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Declaration of Digital Human Rights

(See: The Problem, Glossary)

The Internet was created by individuals, governments, academic and military institutions and corporations. Over the decades since it's inception our individual and collective dependence on the digital space has grown to a degree where it now makes sense to consider it a basic human right. The Internet however does not benefit from the same recognition and protection enjoyed by other basic human rights. It is a global, public resource, and as such should be beyond the regulatory reach of any single government.

This declaration intends to establish a better foundations on top of which the Internet can thrive, while mitigating the concerning trends which have emerged over the past decades. It aims to illustrate an aspirational future state, to remind us and future generations of what we should be striving for.

  1. Individuals come before Organizations (Corporations and Governments) and Algorithms (discussion)

  2. Individuals are free and have a right to a free, uncensored internet (discussion)

    1. States have an obligation to facilitate the production, exchange, diffusion, and access to the Internet.
  3. Individuals have the right to an equal access and equal User Experience (discussion)

    1. Access must be granted equally to all, must never be denied, and the User Experience must never be degraded based on the identity, the location, the means of access of the individual or their behaviour online (the data and metadata they produce).
    2. Access may be granted, and the User Experience improved as a result of payment.
  4. Individuals have a right to freely assemble, associate and act on the internet (discussion)

  5. Individuals have the right to privacy (discussion)

    1. Individuals have the right to anonymity or partial anonymity.
    2. Any entity wishing to collect personal identifying information about an individual must first obtain explicit permission to do so, and must explain how the information will be used (this is covered in detail by the GDPR).
    3. Individuals must grant explicit permission by actively opting in, before any information which is collected about them or about their online behaviour, personal or otherwise, is used for the purpose of “conversion optimisation”. Organisations must not use an individual’s refusal to provide such information as grounds to prevent access to a Service or to provide a degraded User Experience.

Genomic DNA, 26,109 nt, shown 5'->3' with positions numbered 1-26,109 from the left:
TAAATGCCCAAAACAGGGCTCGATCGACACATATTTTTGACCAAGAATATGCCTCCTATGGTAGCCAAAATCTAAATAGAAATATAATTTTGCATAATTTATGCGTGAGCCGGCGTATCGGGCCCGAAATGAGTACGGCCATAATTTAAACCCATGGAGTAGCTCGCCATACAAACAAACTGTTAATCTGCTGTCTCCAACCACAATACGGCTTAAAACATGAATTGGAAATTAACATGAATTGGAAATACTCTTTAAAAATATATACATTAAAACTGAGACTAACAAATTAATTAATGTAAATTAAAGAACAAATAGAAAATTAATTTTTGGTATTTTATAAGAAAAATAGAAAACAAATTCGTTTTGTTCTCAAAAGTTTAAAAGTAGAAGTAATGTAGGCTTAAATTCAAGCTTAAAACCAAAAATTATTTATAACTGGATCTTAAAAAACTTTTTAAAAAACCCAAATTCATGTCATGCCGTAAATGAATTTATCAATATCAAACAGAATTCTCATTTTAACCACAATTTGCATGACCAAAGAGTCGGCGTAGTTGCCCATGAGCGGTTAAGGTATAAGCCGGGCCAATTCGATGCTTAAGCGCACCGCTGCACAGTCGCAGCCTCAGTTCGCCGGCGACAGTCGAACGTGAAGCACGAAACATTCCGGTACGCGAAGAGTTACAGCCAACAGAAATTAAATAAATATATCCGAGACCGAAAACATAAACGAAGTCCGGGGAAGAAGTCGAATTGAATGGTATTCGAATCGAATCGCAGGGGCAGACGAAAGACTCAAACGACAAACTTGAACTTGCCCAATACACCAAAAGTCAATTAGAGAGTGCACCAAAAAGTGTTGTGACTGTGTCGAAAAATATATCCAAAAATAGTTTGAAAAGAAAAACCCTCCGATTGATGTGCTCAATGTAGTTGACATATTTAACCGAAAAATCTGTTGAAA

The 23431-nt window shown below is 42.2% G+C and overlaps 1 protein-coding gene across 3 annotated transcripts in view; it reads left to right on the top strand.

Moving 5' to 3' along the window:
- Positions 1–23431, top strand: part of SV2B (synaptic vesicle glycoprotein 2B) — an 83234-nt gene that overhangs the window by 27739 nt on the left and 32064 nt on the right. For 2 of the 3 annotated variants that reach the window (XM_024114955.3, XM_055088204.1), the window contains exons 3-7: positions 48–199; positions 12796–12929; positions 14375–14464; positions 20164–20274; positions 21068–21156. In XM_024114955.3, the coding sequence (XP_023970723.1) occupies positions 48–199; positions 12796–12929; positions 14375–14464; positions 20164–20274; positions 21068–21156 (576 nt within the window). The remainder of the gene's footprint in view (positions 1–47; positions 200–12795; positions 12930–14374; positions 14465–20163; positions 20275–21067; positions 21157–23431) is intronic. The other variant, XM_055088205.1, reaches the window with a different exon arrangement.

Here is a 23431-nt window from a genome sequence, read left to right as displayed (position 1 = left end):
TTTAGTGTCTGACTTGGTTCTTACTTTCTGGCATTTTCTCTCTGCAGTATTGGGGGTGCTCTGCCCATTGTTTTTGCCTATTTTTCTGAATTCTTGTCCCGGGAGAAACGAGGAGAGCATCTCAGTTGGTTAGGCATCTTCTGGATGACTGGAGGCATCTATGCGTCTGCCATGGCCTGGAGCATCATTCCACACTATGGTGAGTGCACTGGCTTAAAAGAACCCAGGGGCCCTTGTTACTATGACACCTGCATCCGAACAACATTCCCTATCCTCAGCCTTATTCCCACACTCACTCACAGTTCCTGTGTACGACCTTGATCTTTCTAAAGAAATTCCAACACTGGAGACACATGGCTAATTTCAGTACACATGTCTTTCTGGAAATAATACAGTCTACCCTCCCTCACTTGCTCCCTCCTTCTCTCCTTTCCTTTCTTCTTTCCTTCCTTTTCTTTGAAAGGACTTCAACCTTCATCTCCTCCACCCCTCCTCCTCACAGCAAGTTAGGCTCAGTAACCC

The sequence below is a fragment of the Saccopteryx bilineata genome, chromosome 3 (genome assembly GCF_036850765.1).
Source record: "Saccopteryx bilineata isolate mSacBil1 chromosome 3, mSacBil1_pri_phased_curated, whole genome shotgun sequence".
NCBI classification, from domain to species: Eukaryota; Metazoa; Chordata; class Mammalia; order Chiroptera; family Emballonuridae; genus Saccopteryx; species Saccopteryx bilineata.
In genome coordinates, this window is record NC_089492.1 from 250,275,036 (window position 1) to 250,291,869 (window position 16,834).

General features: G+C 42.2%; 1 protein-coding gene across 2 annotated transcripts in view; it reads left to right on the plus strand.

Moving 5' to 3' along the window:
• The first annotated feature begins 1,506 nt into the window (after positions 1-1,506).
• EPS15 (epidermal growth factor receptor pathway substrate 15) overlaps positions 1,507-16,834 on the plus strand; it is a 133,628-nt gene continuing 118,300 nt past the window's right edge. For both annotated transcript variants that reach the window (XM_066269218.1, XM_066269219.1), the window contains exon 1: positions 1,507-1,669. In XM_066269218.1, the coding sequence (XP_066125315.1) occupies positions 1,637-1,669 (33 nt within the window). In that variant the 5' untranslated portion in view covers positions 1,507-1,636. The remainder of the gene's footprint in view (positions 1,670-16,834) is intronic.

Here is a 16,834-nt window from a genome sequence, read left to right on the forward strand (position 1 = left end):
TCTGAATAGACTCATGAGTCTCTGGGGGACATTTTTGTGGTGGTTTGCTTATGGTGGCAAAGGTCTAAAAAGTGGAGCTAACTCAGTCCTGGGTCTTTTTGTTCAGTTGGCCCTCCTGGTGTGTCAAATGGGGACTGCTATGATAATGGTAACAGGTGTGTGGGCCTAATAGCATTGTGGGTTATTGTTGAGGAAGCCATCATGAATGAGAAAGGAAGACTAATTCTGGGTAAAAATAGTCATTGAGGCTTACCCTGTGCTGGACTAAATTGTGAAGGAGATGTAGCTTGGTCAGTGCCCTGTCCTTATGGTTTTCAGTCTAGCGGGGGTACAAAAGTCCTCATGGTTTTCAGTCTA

6. Personal data is owned by the individual. (discussion)

    1. Only Fair Use Rights to personal data can be sold.
  7. Data which is not of a personal nature is public by default (discussion)

    1. This includes content (including user generated content), metadata and software code (including the source code of a SaaS service).
    2. Such data can be owned by an individual or an organisation:
      1. Moral rights are owned by individuals who have created the data and cannot be transferred. They include the right of attribution, the right to have a work published anonymously or pseudonymously, and the right to the integrity of the work.
      2. Copyrights are owned by either an individual or an organization and can be transferred. They include the right to duplicate and modify the data.
      3. Fair Use Rights are owned by either an individual or an organization and can be sold. They include the right to use the data anywhere and in any way.
    3. Software is open source by default.
      1. Closed source software must be provided with explicit Product Liability, which is meant to protect the individual from damage caused by Service defects.
  8. Individuals have the right to opt-out of any digital component of a Service (discussion)

    1. Individuals who have opted out of a digital component(s) of a Service should still be able to access the other components of the Service which are not materially dependent on the digital component the individual has opted-out of.
    2. Organizations must preserve technological alternatives (including analog alternatives) that are in common use unless the very existence of a Service depends on a particular digital technology, in which case there’s no sense in preserving any other means of access.
  9. The infrastructure on top of which the internet is running (hardware and software) is a public resource and must be operated openly and without prejudice (discussion)

(see previous discussion on Google Docs)

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